BY SYDNEY PEREIRA | Governor Andrew Cuomo recently announced his version of a “Green New Deal” to tackle climate change and ramp up clean energy.
Under his plan, 100 percent of the state’s electricity would be generated by clean power by 2040. This would be achieved by using a mix of energy sources like solar, wind, nuclear and hydropower.
A new Climate Action Council would develop a plan for carbon neutrality across the entire economy — meaning reducing the carbon footprint across industries and sources of greenhouse gas emissions that are causing climate change.
“We know it’s coming,” Cuomo said in his State of the State address on Jan. 15. “Let the economy be here.”
Cuomo’s “Green New Deal” also includes green technology development, a $1.5 billion investment in offshore wind projects, and a $70 million property-tax compensation fund to help communities transition when old power plants close.
“We want those old plants closed. We want more efficient plants,” Cuomo said. But the state should fund the transition, so “those communities don’t shoulder the burden themselves,” he said.
Cuomo’s announcement comes after years of planning by a coalition of community groups, NY Renews, that have pushed for their own version of a climate action plan. Their plan forms the basis of the current Climate and Community Protection Act, sponsored by state Senator Brad Hoylman and Assemblymember Steve Englebright.
That bill would have mandated the state’s electricity be generated by 50 percent renewable energy by 2030, and that all industries eliminate 100 percent of greenhouse gas emissions by 2050. The community-initiated bill passed three times in the Assembly but has languished in the Senate.
NY Renews welcomed Cuomo’s announcement, but criticized his failure to set a timeline for a transition to clean power economywide.
“For years, the Climate and Community Protection Act has represented a true climate-justice agenda for our state,” NY Renews said in a statement in response to Cuomo’s address. “It is heartening to see progress toward a fossil-fuel-free New York.”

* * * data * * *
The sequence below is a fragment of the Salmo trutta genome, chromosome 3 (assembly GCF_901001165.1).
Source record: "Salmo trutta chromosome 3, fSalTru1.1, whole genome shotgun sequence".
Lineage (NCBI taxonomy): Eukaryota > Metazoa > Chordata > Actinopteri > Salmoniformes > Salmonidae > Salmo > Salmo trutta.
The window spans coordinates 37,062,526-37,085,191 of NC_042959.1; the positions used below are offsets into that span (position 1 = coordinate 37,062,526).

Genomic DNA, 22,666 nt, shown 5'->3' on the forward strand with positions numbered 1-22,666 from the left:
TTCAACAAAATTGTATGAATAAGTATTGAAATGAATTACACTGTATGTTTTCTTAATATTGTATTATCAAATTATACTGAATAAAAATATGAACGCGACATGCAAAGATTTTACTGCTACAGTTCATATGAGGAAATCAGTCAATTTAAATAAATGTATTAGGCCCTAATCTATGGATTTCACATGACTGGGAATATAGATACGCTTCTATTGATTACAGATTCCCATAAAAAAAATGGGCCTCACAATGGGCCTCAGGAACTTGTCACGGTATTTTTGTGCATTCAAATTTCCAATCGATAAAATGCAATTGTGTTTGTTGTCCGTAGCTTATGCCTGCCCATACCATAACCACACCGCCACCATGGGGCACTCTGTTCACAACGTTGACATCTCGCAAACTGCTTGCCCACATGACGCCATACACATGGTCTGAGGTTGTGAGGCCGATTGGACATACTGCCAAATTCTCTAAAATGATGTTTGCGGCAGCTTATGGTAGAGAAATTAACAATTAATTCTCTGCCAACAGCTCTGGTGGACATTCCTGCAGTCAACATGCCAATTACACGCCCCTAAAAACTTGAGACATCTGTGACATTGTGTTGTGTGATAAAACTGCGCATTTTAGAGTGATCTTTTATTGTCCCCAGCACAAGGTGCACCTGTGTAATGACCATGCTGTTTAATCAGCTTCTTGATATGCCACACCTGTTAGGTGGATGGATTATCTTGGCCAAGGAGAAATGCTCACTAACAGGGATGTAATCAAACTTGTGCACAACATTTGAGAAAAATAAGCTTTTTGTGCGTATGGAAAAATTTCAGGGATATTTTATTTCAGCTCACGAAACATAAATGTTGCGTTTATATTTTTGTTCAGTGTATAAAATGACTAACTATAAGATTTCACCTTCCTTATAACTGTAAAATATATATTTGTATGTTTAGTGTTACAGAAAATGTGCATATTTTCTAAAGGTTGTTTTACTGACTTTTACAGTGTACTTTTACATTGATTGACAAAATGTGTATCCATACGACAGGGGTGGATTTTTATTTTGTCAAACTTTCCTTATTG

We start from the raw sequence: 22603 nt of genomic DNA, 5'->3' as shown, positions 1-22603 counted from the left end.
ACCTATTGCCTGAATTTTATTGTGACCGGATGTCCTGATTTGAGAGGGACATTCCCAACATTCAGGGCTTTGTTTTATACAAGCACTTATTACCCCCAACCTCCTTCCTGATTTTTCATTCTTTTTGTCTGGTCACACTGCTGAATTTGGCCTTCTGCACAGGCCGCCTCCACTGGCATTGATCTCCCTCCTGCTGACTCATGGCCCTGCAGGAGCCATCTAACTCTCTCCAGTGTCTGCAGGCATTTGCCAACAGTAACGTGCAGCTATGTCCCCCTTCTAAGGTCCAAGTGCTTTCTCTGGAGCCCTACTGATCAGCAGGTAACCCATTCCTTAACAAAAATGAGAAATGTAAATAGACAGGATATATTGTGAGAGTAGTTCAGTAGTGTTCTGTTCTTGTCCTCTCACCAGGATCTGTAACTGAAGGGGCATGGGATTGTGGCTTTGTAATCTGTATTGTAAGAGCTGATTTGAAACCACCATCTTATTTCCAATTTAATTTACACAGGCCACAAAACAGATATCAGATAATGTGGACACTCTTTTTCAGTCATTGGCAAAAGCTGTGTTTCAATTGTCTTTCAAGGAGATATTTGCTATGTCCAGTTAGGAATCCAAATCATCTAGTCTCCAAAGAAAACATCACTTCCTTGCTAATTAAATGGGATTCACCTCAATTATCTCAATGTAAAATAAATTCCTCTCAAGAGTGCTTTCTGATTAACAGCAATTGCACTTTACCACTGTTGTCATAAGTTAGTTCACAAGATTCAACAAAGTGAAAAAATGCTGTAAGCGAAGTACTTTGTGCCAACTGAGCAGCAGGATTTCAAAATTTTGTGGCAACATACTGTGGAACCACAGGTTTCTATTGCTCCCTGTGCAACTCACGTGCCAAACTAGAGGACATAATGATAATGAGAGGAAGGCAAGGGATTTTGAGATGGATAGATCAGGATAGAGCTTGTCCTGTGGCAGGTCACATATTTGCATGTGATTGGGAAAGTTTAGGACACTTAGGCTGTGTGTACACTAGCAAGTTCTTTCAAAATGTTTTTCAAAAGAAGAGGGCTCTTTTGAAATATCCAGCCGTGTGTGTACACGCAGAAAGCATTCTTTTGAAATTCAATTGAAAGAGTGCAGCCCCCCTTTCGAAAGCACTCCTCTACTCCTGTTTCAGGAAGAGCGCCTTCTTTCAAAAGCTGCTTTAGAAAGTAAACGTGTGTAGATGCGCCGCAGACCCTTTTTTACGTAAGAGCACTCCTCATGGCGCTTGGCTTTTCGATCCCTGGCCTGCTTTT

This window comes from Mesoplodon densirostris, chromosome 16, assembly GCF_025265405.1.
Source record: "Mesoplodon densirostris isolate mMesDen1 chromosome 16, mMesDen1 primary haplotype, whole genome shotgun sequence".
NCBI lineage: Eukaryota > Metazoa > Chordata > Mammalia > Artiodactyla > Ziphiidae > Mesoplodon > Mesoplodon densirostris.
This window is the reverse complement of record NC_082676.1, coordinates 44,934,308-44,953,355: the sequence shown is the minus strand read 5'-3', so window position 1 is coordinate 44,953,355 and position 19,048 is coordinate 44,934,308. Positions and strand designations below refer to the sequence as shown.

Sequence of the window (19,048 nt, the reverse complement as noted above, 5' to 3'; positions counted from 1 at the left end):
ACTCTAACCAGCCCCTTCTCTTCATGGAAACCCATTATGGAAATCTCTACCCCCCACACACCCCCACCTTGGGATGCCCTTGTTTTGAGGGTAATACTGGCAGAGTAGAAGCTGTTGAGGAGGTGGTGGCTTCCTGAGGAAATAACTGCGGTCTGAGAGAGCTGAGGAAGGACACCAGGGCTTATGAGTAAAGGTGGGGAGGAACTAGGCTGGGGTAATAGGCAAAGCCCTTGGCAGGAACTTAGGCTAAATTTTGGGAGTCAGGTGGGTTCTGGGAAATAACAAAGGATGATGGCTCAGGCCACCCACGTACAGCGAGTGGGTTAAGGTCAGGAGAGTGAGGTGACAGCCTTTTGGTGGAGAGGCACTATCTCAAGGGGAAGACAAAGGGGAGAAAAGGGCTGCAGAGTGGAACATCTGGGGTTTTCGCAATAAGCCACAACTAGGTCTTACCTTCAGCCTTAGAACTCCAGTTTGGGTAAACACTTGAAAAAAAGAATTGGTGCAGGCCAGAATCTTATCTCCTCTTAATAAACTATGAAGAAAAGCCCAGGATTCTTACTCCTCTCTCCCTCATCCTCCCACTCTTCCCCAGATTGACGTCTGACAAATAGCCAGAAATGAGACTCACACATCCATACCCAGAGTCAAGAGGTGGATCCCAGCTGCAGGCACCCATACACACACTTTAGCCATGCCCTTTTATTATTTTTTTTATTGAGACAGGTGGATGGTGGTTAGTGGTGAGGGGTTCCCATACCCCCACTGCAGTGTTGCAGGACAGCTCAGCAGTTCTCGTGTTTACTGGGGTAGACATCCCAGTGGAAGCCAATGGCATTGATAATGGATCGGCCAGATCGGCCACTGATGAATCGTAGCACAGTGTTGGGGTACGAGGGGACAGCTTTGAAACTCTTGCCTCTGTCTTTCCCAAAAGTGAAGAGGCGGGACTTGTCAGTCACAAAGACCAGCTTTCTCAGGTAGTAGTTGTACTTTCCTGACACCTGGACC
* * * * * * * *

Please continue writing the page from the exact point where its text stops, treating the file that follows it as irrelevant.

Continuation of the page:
However, the coalition added, a “truly comprehensive plan to tackle climate change needs more specific deadlines, planning processes and accountability for moving our whole economy off of fossil fuels than are currently included.”
“I think it’s important to recognize that the governor’s position has evolved in the past year,” said Peter Iwanowicz of Environmental Advocates. But, he added, Cuomo’s push for carbon neutrality — which would require buying “carbon offsets” for some carbon emissions — “never really works for the benefit of frontline communities.”
Activists stress that the C.C.P.A. legislation is focused on environmental justice — including requiring 40 percent of state funds for renewable-energy projects go toward low-income communities and communities of color, and establishing a Climate Justice Working Group.
A Cuomo spokesperson emphasized the governor’s plan has clear overlaps, such as establishing an environmental justice working group, prevailing wages and ambitious clean-energy goals.
However, the Business Council of New York State, for one, has been opposed to Hoylman’s bill.
“Economically, it’s not a good idea,” Darren Suarez, a director of government affairs with the Business Council focusing on energy and the environment, said of the C.C.P.A. “The drive to absolute zero is a fundamental concern of ours. … You export your economy and you export your emissions”
On Cuomo’s plan, Suarez said, costs are also a critical concern, noting he looks forward to seeing early bids for the offshore wind expansion.
Regarding Cuomo’s Climate Action Council, Suarez said, “A council could have real value, but it needs to have diverse membership,” including representatives from the industries, he stressed.
Hoylman’s spokesperson said the senator is still evaluating the details of Cuomo’s plan.
“He looks forward to working with his colleagues in the Democratic conference on strong climate legislation this upcoming session,” she said.
In a December interview, Hoylman said, “I’d like to think Washington is riding some of Albany’s waves [with the ‘Green New Deal’]. We’ve been blocked by Senate Republicans who denied the existence of human-induced climate change for years.”
Environmental justice is a critical component for Hoylman.
“The people who are suffering aren’t living on Park Ave. and making big donations to candidates for state and federal office,” he said. “Many of the people who are suffering are chronically underemployed, poorly trained and live in areas like the New York City Housing Authority developments in my district that were besieged by Superstorm Sandy.”
Governor Cuomo’s full proposal for a “Green New Deal” can be read here, on Pages 312 to 329.